Vitamin D supplementation might decrease diabetes threat for the greater than 10 million adults with prediabetes.
A overview of scientific trials has discovered that increased vitamin D consumption was related to a 15 % decreased probability for growing sort 2 diabetes in adults with prediabetes. The overview was printed on February 7, 2023, in Annals of Inside Drugs.
Vitamin D is a fat-soluble vitamin obtainable in or added to some meals, as a complement, or produced by the physique when ultraviolet rays from daylight strike the pores and skin. Vitamin D has many features within the physique, together with a task in insulin secretion and glucose metabolism. Observational studies have found an association between having a low level of vitamin D in the blood and high risk for developing diabetes.
Researchers from Tufts Medical Center conducted a systematic review and meta-analysis of three clinical trials comparing vitamin D supplement impacts on diabetes risk. The authors found that over a three-year follow-up period, new-onset diabetes occurred in 22.7 percent of adults who received vitamin D and 25 percent of those who received placebo, which is a 15 percent relative reduction in risk. According to the authors, extrapolating their findings to the more than 374 million adults worldwide who have prediabetes suggests that inexpensive vitamin D supplementation could delay the development of diabetes in more than 10 million people.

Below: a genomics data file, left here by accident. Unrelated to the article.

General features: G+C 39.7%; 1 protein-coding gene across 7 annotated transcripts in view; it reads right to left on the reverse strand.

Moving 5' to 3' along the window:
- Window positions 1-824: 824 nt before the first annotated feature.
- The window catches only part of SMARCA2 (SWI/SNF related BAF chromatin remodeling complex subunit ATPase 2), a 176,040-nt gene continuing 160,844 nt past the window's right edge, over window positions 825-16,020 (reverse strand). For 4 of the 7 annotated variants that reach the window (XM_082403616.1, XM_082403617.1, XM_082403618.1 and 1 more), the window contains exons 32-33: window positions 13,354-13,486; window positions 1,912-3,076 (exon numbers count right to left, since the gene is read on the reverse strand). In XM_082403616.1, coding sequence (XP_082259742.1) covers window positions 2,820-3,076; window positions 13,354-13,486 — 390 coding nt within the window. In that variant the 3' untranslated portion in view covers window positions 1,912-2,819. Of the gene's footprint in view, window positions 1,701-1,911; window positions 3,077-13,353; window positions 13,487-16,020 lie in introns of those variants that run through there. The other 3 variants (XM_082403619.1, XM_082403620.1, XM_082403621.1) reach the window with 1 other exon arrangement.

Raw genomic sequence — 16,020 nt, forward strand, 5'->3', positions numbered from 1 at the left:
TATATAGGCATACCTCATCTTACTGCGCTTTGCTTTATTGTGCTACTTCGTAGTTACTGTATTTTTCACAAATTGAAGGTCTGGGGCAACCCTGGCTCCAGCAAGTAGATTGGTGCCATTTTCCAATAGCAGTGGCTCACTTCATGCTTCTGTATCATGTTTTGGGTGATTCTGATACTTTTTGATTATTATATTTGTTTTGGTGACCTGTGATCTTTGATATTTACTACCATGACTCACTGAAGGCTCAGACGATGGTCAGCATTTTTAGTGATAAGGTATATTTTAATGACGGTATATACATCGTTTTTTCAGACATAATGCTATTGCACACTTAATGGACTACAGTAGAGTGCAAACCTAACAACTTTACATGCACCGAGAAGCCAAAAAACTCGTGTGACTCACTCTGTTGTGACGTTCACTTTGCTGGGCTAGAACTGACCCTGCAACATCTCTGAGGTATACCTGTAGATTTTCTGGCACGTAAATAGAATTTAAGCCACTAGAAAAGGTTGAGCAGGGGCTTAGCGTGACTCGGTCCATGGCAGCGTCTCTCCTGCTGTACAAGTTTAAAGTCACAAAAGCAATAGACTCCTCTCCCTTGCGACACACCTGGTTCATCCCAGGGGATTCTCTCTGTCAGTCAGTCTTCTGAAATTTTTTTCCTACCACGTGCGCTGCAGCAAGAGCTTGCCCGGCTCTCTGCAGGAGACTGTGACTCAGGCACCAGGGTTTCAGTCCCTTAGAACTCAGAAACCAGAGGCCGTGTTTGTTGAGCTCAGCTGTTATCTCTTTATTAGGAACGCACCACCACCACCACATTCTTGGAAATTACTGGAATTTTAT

In an accompanying editorial, authors from University College Dublin and Food Safety Authority of Ireland, highlight that previous data have demonstrated significant adverse effects for high vitamin D intake. They argue that professional societies promoting vitamin D therapy have an obligation to warn physicians about both required vitamin D intake and safe limits. They advise that this very-high-dose vitamin D therapy might prevent type 2 diabetes in some patients but may also cause harm.
“Vitamin D and Risk for Type 2 Diabetes in People With Prediabetes: A Systematic Review and Meta-analysis of Individual Participant Data From 3 Randomized Clinical Trials” by Anastassios G. Pittas, MD, MS, Tetsuya Kawahara, MD, PhD, Rolf Jorde, MD, PhD, Bess Dawson-Hughes, MD, Ellen M. Vickery, MS, Edith Angellotti, MD, Jason Nelson, MPH, Thomas A. Trikalinos, MD and Ethan M. Balk, MD, MPH, 7 February 2023, Annals of Internal Medicine.
“Preventing Type 2 Diabetes With Vitamin D: Therapy Versus Supplementation” by Malachi J. McKenna, MD and Mary A.T. Flynn, PhD, RD, 7 February 2023, Annals of Internal Medicine.